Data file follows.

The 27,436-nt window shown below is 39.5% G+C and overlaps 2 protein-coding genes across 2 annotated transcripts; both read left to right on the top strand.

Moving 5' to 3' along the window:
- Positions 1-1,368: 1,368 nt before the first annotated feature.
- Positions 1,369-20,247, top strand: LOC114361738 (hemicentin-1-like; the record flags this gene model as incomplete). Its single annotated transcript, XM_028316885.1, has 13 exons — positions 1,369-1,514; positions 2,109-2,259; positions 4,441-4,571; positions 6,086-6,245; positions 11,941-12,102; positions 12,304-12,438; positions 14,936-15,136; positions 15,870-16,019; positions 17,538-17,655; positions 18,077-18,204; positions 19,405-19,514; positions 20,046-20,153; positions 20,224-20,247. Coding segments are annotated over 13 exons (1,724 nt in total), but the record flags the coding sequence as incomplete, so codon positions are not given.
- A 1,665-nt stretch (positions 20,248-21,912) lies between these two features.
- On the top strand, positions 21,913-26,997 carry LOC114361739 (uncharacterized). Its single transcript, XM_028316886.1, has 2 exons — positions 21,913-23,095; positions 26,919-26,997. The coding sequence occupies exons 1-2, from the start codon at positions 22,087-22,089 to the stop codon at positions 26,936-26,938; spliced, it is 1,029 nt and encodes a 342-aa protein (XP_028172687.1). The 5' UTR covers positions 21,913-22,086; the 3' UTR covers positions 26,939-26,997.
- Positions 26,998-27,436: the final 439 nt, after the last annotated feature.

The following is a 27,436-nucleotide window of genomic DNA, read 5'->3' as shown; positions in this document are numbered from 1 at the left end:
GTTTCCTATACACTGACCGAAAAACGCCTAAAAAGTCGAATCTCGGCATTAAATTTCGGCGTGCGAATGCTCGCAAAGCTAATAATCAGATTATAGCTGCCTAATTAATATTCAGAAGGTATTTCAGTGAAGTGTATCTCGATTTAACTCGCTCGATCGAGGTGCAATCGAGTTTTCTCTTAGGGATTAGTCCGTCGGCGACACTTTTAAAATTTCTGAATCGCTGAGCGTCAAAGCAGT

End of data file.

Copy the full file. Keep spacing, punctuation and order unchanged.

The 27,436-nt window shown below is 39.5% G+C and overlaps 2 protein-coding genes across 2 annotated transcripts; both read left to right on the top strand.

Moving 5' to 3' along the window:
- Positions 1-1,368: 1,368 nt before the first annotated feature.
- Positions 1,369-20,247, top strand: LOC114361738 (hemicentin-1-like; the record flags this gene model as incomplete). Its single annotated transcript, XM_028316885.1, has 13 exons — positions 1,369-1,514; positions 2,109-2,259; positions 4,441-4,571; positions 6,086-6,245; positions 11,941-12,102; positions 12,304-12,438; positions 14,936-15,136; positions 15,870-16,019; positions 17,538-17,655; positions 18,077-18,204; positions 19,405-19,514; positions 20,046-20,153; positions 20,224-20,247. Coding segments are annotated over 13 exons (1,724 nt in total), but the record flags the coding sequence as incomplete, so codon positions are not given.
- A 1,665-nt stretch (positions 20,248-21,912) lies between these two features.
- On the top strand, positions 21,913-26,997 carry LOC114361739 (uncharacterized). Its single transcript, XM_028316886.1, has 2 exons — positions 21,913-23,095; positions 26,919-26,997. The coding sequence occupies exons 1-2, from the start codon at positions 22,087-22,089 to the stop codon at positions 26,936-26,938; spliced, it is 1,029 nt and encodes a 342-aa protein (XP_028172687.1). The 5' UTR covers positions 21,913-22,086; the 3' UTR covers positions 26,939-26,997.
- Positions 26,998-27,436: the final 439 nt, after the last annotated feature.

The following is a 27,436-nucleotide window of genomic DNA, read 5'->3' as shown; positions in this document are numbered from 1 at the left end:
GTTTCCTATACACTGACCGAAAAACGCCTAAAAAGTCGAATCTCGGCATTAAATTTCGGCGTGCGAATGCTCGCAAAGCTAATAATCAGATTATAGCTGCCTAATTAATATTCAGAAGGTATTTCAGTGAAGTGTATCTCGATTTAACTCGCTCGATCGAGGTGCAATCGAGTTTTCTCTTAGGGATTAGTCCGTCGGCGACACTTTTAAAATTTCTGAATCGCTGAGCGTCAAAGCAGT